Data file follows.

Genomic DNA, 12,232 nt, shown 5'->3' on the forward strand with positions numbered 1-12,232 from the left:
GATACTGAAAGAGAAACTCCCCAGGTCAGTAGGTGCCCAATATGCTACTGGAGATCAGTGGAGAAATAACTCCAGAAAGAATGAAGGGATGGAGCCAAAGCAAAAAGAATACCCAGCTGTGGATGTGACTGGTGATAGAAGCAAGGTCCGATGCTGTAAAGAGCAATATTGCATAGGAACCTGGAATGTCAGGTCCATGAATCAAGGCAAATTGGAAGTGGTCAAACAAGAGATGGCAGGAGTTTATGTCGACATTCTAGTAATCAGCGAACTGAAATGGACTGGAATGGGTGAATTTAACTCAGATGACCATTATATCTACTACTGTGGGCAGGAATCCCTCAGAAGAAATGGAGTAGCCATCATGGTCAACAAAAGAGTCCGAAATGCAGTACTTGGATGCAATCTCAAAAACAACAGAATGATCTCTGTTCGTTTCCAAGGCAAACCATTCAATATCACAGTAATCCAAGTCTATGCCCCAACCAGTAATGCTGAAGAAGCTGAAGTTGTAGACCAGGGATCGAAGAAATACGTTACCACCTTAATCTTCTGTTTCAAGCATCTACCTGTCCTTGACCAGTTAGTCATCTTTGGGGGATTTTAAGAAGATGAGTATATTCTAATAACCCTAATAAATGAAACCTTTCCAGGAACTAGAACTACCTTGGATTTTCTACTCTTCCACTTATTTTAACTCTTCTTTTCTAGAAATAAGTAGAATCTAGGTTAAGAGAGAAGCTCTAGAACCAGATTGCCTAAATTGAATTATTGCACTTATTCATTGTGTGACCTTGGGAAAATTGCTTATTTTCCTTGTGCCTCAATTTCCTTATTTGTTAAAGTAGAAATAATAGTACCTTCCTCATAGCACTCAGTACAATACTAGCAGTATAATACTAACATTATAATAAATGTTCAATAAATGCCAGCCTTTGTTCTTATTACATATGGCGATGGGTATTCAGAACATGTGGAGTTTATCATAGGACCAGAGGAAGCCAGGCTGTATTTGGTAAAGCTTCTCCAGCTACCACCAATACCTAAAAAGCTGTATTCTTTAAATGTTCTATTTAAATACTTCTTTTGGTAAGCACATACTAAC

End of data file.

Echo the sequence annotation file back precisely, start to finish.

Genomic DNA, 12,232 nt, shown 5'->3' on the forward strand with positions numbered 1-12,232 from the left:
GATACTGAAAGAGAAACTCCCCAGGTCAGTAGGTGCCCAATATGCTACTGGAGATCAGTGGAGAAATAACTCCAGAAAGAATGAAGGGATGGAGCCAAAGCAAAAAGAATACCCAGCTGTGGATGTGACTGGTGATAGAAGCAAGGTCCGATGCTGTAAAGAGCAATATTGCATAGGAACCTGGAATGTCAGGTCCATGAATCAAGGCAAATTGGAAGTGGTCAAACAAGAGATGGCAGGAGTTTATGTCGACATTCTAGTAATCAGCGAACTGAAATGGACTGGAATGGGTGAATTTAACTCAGATGACCATTATATCTACTACTGTGGGCAGGAATCCCTCAGAAGAAATGGAGTAGCCATCATGGTCAACAAAAGAGTCCGAAATGCAGTACTTGGATGCAATCTCAAAAACAACAGAATGATCTCTGTTCGTTTCCAAGGCAAACCATTCAATATCACAGTAATCCAAGTCTATGCCCCAACCAGTAATGCTGAAGAAGCTGAAGTTGTAGACCAGGGATCGAAGAAATACGTTACCACCTTAATCTTCTGTTTCAAGCATCTACCTGTCCTTGACCAGTTAGTCATCTTTGGGGGATTTTAAGAAGATGAGTATATTCTAATAACCCTAATAAATGAAACCTTTCCAGGAACTAGAACTACCTTGGATTTTCTACTCTTCCACTTATTTTAACTCTTCTTTTCTAGAAATAAGTAGAATCTAGGTTAAGAGAGAAGCTCTAGAACCAGATTGCCTAAATTGAATTATTGCACTTATTCATTGTGTGACCTTGGGAAAATTGCTTATTTTCCTTGTGCCTCAATTTCCTTATTTGTTAAAGTAGAAATAATAGTACCTTCCTCATAGCACTCAGTACAATACTAGCAGTATAATACTAACATTATAATAAATGTTCAATAAATGCCAGCCTTTGTTCTTATTACATATGGCGATGGGTATTCAGAACATGTGGAGTTTATCATAGGACCAGAGGAAGCCAGGCTGTATTTGGTAAAGCTTCTCCAGCTACCACCAATACCTAAAAAGCTGTATTCTTTAAATGTTCTATTTAAATACTTCTTTTGGTAAGCACATACTAAC